The percentage of “new” severe delinquent residential mortgages reported for September 2015—that is, the number of severely delinquent loans that were current six months ago—was the lowest of any September since 2009, according to Black Knight Financial Services.
The share of new severely delinquent borrowers in September was reported at 0.66 percent, a number that has been steadily declining since hitting its September peak of 2.81 percent six years ago, according to Black Knight. The data shows a seasonal effect to new severe delinquencies; the rate has peaked in every September or October for the last six years.
The number of new severe delinquencies has dropped from an average of three in every 100, its peak reached back in 2009, down to seven for every 1,000 in September of 2015. According to Black Knight, there is a definite seasonal effect to new severe delinquencies; the rate has peaked in every September or October for the last six years.
Mortgages that originated during the bubble years of 2005 to 2008 accounted for the highest percentage of new serious delinquencies; they make up 45 percent of new serious delinquent mortgages even though they account for only 17 percent of total loans in the mortgage universe.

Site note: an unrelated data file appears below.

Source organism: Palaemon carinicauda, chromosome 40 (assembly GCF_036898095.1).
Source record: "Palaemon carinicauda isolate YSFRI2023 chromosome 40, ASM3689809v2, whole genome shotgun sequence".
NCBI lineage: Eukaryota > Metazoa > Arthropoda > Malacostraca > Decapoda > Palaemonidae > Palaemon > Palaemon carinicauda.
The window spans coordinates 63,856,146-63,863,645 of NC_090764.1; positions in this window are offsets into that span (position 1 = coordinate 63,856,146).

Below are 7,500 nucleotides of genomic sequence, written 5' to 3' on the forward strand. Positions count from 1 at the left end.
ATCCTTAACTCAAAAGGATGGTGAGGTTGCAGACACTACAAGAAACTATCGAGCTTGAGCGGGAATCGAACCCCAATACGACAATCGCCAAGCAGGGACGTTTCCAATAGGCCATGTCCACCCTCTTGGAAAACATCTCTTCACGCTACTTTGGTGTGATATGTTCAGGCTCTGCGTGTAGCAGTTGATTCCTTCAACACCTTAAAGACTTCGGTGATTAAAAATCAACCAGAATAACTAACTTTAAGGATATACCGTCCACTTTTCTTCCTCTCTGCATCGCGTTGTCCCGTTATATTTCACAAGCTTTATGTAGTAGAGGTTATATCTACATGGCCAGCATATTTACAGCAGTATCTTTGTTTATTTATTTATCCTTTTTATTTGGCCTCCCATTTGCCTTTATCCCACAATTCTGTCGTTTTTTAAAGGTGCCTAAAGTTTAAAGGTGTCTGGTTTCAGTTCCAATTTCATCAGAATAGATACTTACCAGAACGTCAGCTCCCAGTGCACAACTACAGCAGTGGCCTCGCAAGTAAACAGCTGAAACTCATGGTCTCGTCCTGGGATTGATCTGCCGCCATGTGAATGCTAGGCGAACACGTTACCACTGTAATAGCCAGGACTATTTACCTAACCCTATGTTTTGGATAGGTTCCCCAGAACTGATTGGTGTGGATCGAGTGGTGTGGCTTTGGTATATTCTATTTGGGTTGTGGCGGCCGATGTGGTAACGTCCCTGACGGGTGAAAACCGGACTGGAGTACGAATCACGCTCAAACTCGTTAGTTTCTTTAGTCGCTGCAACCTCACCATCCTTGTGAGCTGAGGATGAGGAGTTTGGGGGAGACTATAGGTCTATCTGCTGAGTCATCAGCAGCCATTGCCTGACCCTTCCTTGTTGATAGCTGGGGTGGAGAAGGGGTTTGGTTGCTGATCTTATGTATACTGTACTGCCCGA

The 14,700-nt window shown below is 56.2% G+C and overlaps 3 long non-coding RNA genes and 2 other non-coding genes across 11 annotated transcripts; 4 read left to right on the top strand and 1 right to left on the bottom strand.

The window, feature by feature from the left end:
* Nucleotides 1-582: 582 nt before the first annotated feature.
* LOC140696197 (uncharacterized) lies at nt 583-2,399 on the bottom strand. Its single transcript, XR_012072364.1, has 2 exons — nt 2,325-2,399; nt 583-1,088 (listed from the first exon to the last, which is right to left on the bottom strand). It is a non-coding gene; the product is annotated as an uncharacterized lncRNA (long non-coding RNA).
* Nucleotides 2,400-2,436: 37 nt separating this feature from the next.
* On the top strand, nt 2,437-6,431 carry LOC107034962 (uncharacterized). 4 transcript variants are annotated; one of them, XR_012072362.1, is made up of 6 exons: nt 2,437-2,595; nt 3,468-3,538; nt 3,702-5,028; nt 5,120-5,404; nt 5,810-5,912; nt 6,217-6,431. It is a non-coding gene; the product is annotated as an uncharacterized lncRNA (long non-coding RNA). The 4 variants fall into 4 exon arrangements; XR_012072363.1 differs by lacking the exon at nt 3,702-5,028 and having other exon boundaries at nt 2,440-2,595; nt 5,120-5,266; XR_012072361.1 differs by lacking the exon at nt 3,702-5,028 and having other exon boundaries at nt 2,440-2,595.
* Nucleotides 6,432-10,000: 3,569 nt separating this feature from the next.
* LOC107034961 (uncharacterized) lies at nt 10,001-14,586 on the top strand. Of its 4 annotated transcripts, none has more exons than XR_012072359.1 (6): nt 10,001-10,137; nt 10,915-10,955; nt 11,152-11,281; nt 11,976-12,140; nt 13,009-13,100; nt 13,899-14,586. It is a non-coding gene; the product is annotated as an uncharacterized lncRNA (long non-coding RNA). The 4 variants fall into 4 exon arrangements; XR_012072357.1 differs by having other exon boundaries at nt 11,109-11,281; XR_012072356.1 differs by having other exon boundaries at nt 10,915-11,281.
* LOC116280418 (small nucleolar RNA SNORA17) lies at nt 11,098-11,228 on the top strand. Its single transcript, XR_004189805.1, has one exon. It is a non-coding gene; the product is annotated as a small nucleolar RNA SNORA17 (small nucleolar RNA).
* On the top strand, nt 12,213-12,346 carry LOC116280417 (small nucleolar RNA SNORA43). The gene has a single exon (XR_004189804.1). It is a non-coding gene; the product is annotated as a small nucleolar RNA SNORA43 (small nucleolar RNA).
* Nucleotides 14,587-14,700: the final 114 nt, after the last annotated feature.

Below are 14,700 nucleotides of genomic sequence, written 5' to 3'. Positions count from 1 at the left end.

Meanwhile, mortgages that originated during the post-crisis years (2009 to 2015) make up 68 percent of all mortgages but account for just 34 percent of new severe delinquencies, Black Knight reported.
The new severe delinquency rate on mortgages with a second lien was more than twice those without a second lien in September (1.04 percent compared to 0.48 percent), which has been the case for about the last two years, according to Black Knight. During this period, mortgages with a second lien have seen “increased seasonality in new severely delinquent loan rates.”